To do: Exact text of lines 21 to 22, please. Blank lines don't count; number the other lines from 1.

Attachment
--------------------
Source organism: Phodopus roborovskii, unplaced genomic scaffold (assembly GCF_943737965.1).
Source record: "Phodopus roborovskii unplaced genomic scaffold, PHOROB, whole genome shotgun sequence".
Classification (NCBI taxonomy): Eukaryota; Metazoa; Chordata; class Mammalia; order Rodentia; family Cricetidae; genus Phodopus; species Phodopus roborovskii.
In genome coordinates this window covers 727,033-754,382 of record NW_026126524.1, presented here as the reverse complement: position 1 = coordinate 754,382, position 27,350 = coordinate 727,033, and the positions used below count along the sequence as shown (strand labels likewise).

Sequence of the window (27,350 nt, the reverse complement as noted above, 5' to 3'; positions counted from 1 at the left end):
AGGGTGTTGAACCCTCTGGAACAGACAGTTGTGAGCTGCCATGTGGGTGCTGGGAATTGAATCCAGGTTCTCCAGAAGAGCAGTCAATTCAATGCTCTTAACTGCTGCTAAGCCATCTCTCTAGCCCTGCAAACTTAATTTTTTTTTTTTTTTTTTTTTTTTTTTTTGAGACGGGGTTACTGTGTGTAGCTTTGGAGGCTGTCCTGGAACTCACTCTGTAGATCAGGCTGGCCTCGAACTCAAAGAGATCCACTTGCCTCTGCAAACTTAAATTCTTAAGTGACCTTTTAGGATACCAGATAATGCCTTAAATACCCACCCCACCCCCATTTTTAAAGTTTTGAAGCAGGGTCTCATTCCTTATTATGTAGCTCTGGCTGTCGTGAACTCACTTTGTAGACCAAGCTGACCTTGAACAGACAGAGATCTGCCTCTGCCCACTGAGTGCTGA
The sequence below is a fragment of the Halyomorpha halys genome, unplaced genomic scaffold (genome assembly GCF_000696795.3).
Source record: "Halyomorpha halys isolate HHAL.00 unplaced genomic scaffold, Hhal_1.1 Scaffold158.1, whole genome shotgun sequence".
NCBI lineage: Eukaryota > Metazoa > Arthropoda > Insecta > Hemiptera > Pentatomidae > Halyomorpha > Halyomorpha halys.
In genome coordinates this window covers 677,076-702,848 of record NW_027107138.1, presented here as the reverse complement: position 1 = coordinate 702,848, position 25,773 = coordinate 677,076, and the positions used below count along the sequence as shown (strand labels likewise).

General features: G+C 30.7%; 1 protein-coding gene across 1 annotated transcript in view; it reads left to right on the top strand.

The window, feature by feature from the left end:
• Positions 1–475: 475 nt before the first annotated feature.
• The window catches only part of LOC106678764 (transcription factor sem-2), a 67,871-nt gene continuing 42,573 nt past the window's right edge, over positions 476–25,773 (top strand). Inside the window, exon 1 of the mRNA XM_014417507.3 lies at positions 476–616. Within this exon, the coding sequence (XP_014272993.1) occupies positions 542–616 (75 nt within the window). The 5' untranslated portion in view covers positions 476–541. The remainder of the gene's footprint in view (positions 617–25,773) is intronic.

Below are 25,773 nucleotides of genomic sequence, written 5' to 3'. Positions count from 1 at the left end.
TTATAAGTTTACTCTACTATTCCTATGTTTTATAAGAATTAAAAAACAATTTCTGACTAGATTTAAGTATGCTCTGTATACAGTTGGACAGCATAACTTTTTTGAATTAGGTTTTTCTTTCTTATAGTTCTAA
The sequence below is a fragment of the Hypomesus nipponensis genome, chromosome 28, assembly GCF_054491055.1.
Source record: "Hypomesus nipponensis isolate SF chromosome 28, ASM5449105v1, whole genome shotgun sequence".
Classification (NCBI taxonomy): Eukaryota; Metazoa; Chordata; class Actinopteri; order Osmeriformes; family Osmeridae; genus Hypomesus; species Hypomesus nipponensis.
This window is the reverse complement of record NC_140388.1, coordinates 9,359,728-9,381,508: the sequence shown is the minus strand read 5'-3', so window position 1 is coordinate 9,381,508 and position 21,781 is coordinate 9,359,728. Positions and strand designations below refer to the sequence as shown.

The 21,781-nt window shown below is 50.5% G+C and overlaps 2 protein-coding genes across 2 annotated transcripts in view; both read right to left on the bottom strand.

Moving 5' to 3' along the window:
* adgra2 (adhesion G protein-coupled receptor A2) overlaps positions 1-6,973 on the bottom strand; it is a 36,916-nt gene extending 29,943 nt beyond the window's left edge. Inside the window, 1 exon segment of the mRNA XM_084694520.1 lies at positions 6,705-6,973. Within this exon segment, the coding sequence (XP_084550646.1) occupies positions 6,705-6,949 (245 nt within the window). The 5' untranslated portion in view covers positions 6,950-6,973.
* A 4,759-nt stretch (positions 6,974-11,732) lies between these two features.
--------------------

The 21,781-nt window shown below is 50.5% G+C and overlaps 2 protein-coding genes across 2 annotated transcripts in view; both read right to left on the bottom strand.

Moving 5' to 3' along the window: